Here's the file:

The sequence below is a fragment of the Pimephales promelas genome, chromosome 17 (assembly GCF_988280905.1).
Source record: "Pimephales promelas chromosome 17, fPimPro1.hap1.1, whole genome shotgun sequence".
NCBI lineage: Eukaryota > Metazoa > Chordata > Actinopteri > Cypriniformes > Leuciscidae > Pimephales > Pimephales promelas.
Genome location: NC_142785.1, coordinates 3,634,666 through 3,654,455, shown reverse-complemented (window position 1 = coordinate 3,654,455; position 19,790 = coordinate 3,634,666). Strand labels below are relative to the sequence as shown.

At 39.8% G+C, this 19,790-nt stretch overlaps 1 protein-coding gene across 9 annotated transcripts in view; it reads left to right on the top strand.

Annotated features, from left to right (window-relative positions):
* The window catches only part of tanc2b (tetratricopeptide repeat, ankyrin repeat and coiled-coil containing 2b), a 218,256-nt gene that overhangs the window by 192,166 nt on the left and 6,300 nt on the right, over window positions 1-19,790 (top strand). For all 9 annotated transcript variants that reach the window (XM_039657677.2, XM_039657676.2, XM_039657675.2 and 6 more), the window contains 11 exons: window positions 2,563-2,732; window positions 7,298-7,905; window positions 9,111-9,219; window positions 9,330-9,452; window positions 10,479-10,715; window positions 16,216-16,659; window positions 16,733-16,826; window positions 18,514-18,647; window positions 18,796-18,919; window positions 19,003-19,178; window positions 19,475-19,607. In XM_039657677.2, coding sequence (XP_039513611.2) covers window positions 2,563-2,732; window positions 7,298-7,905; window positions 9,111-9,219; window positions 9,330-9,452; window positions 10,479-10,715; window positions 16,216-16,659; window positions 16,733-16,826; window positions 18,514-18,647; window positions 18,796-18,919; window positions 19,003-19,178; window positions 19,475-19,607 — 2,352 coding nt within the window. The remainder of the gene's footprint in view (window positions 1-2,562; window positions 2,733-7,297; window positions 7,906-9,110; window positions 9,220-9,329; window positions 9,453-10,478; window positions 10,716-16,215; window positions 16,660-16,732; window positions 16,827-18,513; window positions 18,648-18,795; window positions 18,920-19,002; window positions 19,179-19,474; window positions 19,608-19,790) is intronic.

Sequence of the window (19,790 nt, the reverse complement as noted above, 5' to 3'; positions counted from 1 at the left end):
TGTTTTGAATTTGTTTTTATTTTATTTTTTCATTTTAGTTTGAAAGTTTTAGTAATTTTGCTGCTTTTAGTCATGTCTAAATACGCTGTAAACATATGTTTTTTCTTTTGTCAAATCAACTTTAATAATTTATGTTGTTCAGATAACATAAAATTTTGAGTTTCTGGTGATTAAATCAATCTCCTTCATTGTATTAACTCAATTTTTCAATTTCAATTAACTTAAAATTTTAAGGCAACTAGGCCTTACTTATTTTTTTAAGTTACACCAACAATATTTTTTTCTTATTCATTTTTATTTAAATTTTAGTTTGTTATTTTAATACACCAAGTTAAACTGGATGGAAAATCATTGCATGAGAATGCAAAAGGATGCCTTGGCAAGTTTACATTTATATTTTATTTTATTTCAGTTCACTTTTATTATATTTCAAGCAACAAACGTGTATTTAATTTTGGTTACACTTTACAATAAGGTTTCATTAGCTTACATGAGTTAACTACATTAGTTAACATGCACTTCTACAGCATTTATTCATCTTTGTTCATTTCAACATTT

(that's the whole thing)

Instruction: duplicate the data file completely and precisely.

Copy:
The sequence below is a fragment of the Pimephales promelas genome, chromosome 17 (assembly GCF_988280905.1).
Source record: "Pimephales promelas chromosome 17, fPimPro1.hap1.1, whole genome shotgun sequence".
NCBI lineage: Eukaryota > Metazoa > Chordata > Actinopteri > Cypriniformes > Leuciscidae > Pimephales > Pimephales promelas.
Genome location: NC_142785.1, coordinates 3,634,666 through 3,654,455, shown reverse-complemented (window position 1 = coordinate 3,654,455; position 19,790 = coordinate 3,634,666). Strand labels below are relative to the sequence as shown.

At 39.8% G+C, this 19,790-nt stretch overlaps 1 protein-coding gene across 9 annotated transcripts in view; it reads left to right on the top strand.

Annotated features, from left to right (window-relative positions):
* The window catches only part of tanc2b (tetratricopeptide repeat, ankyrin repeat and coiled-coil containing 2b), a 218,256-nt gene that overhangs the window by 192,166 nt on the left and 6,300 nt on the right, over window positions 1-19,790 (top strand). For all 9 annotated transcript variants that reach the window (XM_039657677.2, XM_039657676.2, XM_039657675.2 and 6 more), the window contains 11 exons: window positions 2,563-2,732; window positions 7,298-7,905; window positions 9,111-9,219; window positions 9,330-9,452; window positions 10,479-10,715; window positions 16,216-16,659; window positions 16,733-16,826; window positions 18,514-18,647; window positions 18,796-18,919; window positions 19,003-19,178; window positions 19,475-19,607. In XM_039657677.2, coding sequence (XP_039513611.2) covers window positions 2,563-2,732; window positions 7,298-7,905; window positions 9,111-9,219; window positions 9,330-9,452; window positions 10,479-10,715; window positions 16,216-16,659; window positions 16,733-16,826; window positions 18,514-18,647; window positions 18,796-18,919; window positions 19,003-19,178; window positions 19,475-19,607 — 2,352 coding nt within the window. The remainder of the gene's footprint in view (window positions 1-2,562; window positions 2,733-7,297; window positions 7,906-9,110; window positions 9,220-9,329; window positions 9,453-10,478; window positions 10,716-16,215; window positions 16,660-16,732; window positions 16,827-18,513; window positions 18,648-18,795; window positions 18,920-19,002; window positions 19,179-19,474; window positions 19,608-19,790) is intronic.

Sequence of the window (19,790 nt, the reverse complement as noted above, 5' to 3'; positions counted from 1 at the left end):
TGTTTTGAATTTGTTTTTATTTTATTTTTTCATTTTAGTTTGAAAGTTTTAGTAATTTTGCTGCTTTTAGTCATGTCTAAATACGCTGTAAACATATGTTTTTTCTTTTGTCAAATCAACTTTAATAATTTATGTTGTTCAGATAACATAAAATTTTGAGTTTCTGGTGATTAAATCAATCTCCTTCATTGTATTAACTCAATTTTTCAATTTCAATTAACTTAAAATTTTAAGGCAACTAGGCCTTACTTATTTTTTTAAGTTACACCAACAATATTTTTTTCTTATTCATTTTTATTTAAATTTTAGTTTGTTATTTTAATACACCAAGTTAAACTGGATGGAAAATCATTGCATGAGAATGCAAAAGGATGCCTTGGCAAGTTTACATTTATATTTTATTTTATTTCAGTTCACTTTTATTATATTTCAAGCAACAAACGTGTATTTAATTTTGGTTACACTTTACAATAAGGTTTCATTAGCTTACATGAGTTAACTACATTAGTTAACATGCACTTCTACAGCATTTATTCATCTTTGTTCATTTCAACATTT